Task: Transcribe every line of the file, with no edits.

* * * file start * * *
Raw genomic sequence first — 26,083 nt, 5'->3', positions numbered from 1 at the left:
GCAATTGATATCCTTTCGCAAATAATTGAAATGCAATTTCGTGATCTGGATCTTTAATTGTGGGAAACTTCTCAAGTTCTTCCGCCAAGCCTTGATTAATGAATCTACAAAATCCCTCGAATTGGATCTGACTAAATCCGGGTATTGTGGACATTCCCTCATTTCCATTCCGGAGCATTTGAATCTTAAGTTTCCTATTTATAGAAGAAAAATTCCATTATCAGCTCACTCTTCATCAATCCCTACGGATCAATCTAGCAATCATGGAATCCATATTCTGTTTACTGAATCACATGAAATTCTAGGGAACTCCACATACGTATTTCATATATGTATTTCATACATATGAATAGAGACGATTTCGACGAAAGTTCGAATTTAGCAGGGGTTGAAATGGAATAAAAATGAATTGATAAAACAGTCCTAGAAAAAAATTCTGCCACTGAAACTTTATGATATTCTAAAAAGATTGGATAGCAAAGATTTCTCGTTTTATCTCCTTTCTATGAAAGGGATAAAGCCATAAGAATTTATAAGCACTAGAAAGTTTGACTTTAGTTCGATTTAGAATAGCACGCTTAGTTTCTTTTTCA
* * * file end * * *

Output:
Raw genomic sequence first — 26,083 nt, 5'->3', positions numbered from 1 at the left:
GCAATTGATATCCTTTCGCAAATAATTGAAATGCAATTTCGTGATCTGGATCTTTAATTGTGGGAAACTTCTCAAGTTCTTCCGCCAAGCCTTGATTAATGAATCTACAAAATCCCTCGAATTGGATCTGACTAAATCCGGGTATTGTGGACATTCCCTCATTTCCATTCCGGAGCATTTGAATCTTAAGTTTCCTATTTATAGAAGAAAAATTCCATTATCAGCTCACTCTTCATCAATCCCTACGGATCAATCTAGCAATCATGGAATCCATATTCTGTTTACTGAATCACATGAAATTCTAGGGAACTCCACATACGTATTTCATATATGTATTTCATACATATGAATAGAGACGATTTCGACGAAAGTTCGAATTTAGCAGGGGTTGAAATGGAATAAAAATGAATTGATAAAACAGTCCTAGAAAAAAATTCTGCCACTGAAACTTTATGATATTCTAAAAAGATTGGATAGCAAAGATTTCTCGTTTTATCTCCTTTCTATGAAAGGGATAAAGCCATAAGAATTTATAAGCACTAGAAAGTTTGACTTTAGTTCGATTTAGAATAGCACGCTTAGTTTCTTTTTCA